Google plans to add a new badge of shame for slow websites in Chrome

Google plans to add a new badge of shame for slow websites in Chrome

Google plans to add new badge of shame for slow websites in Chrome. Google experiments with many different badge options. Google is experimenting with websites that load slowly in Chrome with a badge of shame. “Chrome can recognize sites in the future that usually load quickly or slowly with simple badging for users,” explains a Chrome team blog post. “This can take a number of forms and we expect to experiment with various options to decide which provides our users with the most quality.”

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In the future, a new badge could appear designed to highlight sites that are “authored in a way that makes them generally slow.” Google will look at historical load latencies to find out which sites are guilty of slow load times and flag them, and the Chrome team will also explore sites that will load slowly based on device hardware or network connectivity.

Google plans to give slow websites a new badge
Google plans to give slow websites a new badge

Google is experimenting with a loading screen (splash screen) to warn users of Chrome, or a loading progress bar that appears green if the page is fast and, possibly, red if it is late. “In close collaboration with other teams, we are building speed badging to explore Google’s quality of experience labelling,” explains the Chrome team.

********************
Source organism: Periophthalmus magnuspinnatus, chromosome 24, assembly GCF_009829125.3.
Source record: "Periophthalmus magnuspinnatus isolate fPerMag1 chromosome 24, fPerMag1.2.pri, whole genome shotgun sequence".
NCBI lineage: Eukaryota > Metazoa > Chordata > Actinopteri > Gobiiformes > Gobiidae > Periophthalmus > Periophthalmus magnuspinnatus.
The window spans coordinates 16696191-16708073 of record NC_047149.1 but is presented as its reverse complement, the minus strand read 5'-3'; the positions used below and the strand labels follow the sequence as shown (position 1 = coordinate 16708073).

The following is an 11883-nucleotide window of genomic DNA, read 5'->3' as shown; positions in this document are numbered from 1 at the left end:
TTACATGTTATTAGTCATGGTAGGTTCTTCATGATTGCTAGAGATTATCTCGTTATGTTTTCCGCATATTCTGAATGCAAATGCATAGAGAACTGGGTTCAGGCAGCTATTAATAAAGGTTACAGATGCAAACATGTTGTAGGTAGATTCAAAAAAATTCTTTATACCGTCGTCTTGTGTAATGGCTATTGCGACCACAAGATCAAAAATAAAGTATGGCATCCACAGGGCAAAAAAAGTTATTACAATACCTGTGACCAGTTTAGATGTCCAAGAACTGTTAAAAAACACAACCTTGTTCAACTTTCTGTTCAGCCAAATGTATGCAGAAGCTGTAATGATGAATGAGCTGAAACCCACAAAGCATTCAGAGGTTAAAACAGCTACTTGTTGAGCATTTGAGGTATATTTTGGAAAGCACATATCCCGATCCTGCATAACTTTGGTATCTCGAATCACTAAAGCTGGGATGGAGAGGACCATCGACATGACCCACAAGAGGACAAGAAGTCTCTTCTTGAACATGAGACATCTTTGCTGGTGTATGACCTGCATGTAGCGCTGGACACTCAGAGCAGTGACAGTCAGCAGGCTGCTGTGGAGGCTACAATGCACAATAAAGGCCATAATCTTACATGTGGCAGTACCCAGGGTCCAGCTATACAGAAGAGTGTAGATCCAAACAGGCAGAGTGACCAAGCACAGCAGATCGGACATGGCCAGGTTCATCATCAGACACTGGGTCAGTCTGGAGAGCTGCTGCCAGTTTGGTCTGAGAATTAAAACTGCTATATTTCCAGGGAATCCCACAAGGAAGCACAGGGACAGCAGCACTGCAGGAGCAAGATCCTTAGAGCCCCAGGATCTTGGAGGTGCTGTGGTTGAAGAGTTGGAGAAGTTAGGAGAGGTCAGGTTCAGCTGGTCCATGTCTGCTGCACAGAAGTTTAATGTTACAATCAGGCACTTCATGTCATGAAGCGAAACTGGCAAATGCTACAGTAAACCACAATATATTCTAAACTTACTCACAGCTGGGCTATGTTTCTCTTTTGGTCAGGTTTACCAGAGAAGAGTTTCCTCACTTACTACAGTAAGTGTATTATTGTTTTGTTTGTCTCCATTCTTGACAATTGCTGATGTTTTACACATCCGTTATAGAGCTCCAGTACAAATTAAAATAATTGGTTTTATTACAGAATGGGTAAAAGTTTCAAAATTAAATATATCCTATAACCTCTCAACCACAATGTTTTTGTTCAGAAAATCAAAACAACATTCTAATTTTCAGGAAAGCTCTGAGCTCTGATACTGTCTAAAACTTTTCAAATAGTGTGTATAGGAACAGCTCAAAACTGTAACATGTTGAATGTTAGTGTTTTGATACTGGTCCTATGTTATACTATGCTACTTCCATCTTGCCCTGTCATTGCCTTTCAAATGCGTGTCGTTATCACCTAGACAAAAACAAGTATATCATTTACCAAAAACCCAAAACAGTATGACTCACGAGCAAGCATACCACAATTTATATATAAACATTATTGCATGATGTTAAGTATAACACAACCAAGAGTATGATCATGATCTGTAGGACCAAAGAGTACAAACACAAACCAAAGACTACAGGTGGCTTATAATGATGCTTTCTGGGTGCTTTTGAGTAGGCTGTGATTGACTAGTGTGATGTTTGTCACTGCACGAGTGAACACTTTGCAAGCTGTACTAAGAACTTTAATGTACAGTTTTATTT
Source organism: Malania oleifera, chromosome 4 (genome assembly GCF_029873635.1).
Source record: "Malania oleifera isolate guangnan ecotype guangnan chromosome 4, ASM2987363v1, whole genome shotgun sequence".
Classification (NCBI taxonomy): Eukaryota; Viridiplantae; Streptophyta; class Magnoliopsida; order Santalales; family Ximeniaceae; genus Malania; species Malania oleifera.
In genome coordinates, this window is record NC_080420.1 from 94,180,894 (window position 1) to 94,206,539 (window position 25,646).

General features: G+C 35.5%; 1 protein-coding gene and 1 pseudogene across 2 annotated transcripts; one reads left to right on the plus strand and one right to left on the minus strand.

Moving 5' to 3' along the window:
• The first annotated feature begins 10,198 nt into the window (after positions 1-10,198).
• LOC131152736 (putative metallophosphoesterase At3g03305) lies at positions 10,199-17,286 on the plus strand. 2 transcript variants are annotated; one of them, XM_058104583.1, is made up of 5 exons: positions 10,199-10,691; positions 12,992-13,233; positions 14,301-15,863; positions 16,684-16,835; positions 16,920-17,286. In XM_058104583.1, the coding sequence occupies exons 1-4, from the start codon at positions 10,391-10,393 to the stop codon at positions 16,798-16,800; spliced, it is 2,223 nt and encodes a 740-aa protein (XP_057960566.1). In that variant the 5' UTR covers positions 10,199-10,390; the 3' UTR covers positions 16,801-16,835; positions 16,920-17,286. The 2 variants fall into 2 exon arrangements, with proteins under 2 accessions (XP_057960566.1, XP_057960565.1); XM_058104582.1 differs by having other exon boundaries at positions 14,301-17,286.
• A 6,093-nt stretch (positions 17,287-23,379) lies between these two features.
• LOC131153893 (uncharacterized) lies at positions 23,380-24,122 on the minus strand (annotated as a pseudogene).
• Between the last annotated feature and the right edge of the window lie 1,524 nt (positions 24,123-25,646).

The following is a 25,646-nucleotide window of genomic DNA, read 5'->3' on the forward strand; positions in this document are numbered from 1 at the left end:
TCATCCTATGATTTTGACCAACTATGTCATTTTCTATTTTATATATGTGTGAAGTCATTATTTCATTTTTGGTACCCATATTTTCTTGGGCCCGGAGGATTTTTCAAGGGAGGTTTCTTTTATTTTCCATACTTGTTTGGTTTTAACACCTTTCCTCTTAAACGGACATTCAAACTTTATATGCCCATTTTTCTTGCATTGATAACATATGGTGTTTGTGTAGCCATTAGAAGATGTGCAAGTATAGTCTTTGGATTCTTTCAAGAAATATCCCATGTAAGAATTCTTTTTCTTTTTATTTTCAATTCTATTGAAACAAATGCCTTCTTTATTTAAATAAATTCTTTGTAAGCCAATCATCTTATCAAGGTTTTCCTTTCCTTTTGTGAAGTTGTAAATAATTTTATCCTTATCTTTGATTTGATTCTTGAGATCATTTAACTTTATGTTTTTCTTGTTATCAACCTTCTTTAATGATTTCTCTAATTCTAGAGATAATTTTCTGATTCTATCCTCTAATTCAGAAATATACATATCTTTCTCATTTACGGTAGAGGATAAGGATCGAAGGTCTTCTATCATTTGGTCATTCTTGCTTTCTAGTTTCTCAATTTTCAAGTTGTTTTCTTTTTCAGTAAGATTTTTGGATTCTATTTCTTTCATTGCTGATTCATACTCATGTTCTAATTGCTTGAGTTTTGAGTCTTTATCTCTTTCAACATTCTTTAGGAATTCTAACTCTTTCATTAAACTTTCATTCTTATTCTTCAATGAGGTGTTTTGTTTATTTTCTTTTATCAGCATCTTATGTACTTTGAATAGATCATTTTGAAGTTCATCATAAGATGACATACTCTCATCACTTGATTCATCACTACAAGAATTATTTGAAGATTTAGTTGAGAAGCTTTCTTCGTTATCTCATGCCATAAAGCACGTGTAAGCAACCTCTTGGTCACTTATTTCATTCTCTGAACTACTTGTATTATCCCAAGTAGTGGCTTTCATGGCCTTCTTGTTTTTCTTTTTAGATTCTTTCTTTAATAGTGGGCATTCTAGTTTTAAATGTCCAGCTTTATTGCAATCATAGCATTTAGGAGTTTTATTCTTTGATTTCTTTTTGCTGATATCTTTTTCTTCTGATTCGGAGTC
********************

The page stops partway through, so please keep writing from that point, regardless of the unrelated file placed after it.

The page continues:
“We’re very mindful of our approach to setting the bar for what’s considered the good user experience and we’re hoping to land on something that other developers can literally achieve.”

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It’s not clear when this new badging scheme will appear in Chrome, but at today’s Chrome Dev Summit in San Francisco, Google announced its plans. The company’s announcement has been carefully worded with plenty of “may” hedges, and Google is likely to be looking for immediate feedback from web developers before it progresses.

Google also unveiled its vision for Chrome’s future today, and it appears the company’s focus is on WebAssembly, strong capabilities, and PWAs. Hopefully, this will mean more powerful web apps in the near future, and web apps that feel much more like native apps.

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